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Epangelo left out in the cold

State owned mining company, Epangelo has been left out in the cold after reports emerged this week that Swiss-based commodities trader, Glencore has been offered Exxaro’s 50.04% stake in Rosh Pinah Zinc and Lead mine in a deal worth US$56 million.
Following the announcement by diversified South African-based  resources group Exxaro, that it  plans to divest in its Zinc assets “because of the difficult conditions of the zinc market, including its cyclical nature, low margins as well as the significant impact of higher electricity prices and the exchange rate”, Glencore is understood to be the front runner to take over Exxaro’s assets in the country.
In an interview with the Economist this week, Epangelo’s MD, Eliphas Hawala said his company was not invited to submit its bid to acquire Exxaro’s majority stake in Rosh Pinah Zinc and Lead mine. He said he only heard through the grapevine that Vedanta and Glencore were bidding for the Exxaro’s assets.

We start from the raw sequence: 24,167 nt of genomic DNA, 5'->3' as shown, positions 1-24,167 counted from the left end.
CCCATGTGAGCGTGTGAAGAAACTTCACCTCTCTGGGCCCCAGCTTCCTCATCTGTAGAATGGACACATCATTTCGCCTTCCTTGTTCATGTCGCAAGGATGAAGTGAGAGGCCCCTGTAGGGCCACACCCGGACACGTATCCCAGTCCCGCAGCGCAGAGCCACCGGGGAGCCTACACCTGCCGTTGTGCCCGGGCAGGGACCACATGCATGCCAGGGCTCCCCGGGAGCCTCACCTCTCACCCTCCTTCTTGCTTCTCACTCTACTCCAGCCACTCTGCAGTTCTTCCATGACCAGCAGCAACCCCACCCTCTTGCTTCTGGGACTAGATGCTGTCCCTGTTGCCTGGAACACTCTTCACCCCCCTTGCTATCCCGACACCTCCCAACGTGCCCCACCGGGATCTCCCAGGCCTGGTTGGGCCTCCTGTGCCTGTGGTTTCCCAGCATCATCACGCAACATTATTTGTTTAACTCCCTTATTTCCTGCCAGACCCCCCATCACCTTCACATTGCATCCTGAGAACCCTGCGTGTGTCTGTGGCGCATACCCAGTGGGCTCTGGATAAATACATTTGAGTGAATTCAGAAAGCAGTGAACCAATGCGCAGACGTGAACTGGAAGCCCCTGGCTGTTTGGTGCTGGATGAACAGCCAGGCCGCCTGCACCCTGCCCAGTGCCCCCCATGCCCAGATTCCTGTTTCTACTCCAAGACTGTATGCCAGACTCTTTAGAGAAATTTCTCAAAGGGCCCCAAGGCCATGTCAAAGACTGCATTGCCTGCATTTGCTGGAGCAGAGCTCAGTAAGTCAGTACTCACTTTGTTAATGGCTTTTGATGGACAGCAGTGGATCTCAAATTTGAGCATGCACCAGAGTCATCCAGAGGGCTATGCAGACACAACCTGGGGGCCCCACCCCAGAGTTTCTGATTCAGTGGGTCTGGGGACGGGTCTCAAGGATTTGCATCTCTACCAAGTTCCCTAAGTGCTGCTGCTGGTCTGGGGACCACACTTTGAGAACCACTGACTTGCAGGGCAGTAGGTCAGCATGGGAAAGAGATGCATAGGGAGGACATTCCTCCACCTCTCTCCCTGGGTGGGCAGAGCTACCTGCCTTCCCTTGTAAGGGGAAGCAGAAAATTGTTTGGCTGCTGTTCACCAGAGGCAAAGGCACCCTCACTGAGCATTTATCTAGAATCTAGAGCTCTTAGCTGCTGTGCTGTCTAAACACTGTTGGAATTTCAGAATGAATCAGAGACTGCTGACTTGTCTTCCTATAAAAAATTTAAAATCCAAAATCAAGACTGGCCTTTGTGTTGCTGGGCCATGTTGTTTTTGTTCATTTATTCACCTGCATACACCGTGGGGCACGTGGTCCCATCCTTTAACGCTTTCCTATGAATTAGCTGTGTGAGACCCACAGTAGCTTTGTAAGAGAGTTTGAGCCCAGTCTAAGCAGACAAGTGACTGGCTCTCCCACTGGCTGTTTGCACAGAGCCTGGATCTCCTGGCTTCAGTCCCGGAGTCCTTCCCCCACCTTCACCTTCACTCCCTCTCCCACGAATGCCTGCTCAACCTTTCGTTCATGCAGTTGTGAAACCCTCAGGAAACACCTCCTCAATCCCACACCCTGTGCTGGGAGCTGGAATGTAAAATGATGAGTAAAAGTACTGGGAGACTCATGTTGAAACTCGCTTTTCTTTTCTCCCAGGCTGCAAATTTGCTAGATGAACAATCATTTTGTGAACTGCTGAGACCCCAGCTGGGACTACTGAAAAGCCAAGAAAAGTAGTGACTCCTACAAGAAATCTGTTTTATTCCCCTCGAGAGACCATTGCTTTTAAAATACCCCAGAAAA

Asked whether or not Epangelo was interested in bidding for Exxaro’s stake, Hawala said they needed to get more information on the mine before committing themselves.
“If there is an opportunity we will look at it  but first we need to get details of exactly what is going on. Once all the facts are on the table then we will make a decision.
“Whether we accept the deal or not will depend on due diligence and our ability to convince someone to fund the project on our behalf,” Hawala said.
He however said it is difficult to convince potential financiers to fund a project which is at the tail end of its life of mine.
Exxaro’s current portfolio of zinc assets includes the Zincor refinery, a 50.04% interest in the Rosh Pinah zinc and lead mine, a 26% interest in Black Mountain (Pty) Ltd, which owns the Black Mountain zinc and lead mine and the Gamsberg zinc project, as well as an effective 22% interest in the Chifeng zinc smelter in China.
Announcing plans to close the Zincor zinc refinery in South Africa where the zinc concentrate from Rosh Pinah mine is processed, Exxaro’s CEO, Sipho Nkosi said in October that losses at the refinery had influenced the company’s decision.
“Issues that have influenced the Board’s decision to take an in-principle decision to permanently cease zinc production at Zincor include the fact that Zincor as a zinc-making operation has proved to be un-saleable to potential investors; continued zinc-making is financially unsustainable with Zincor incurring mounting financial losses; and turn-around and improvement interventions have proved fruitless and are unlikely to get Zincor on to a sustainable financial performance level.”

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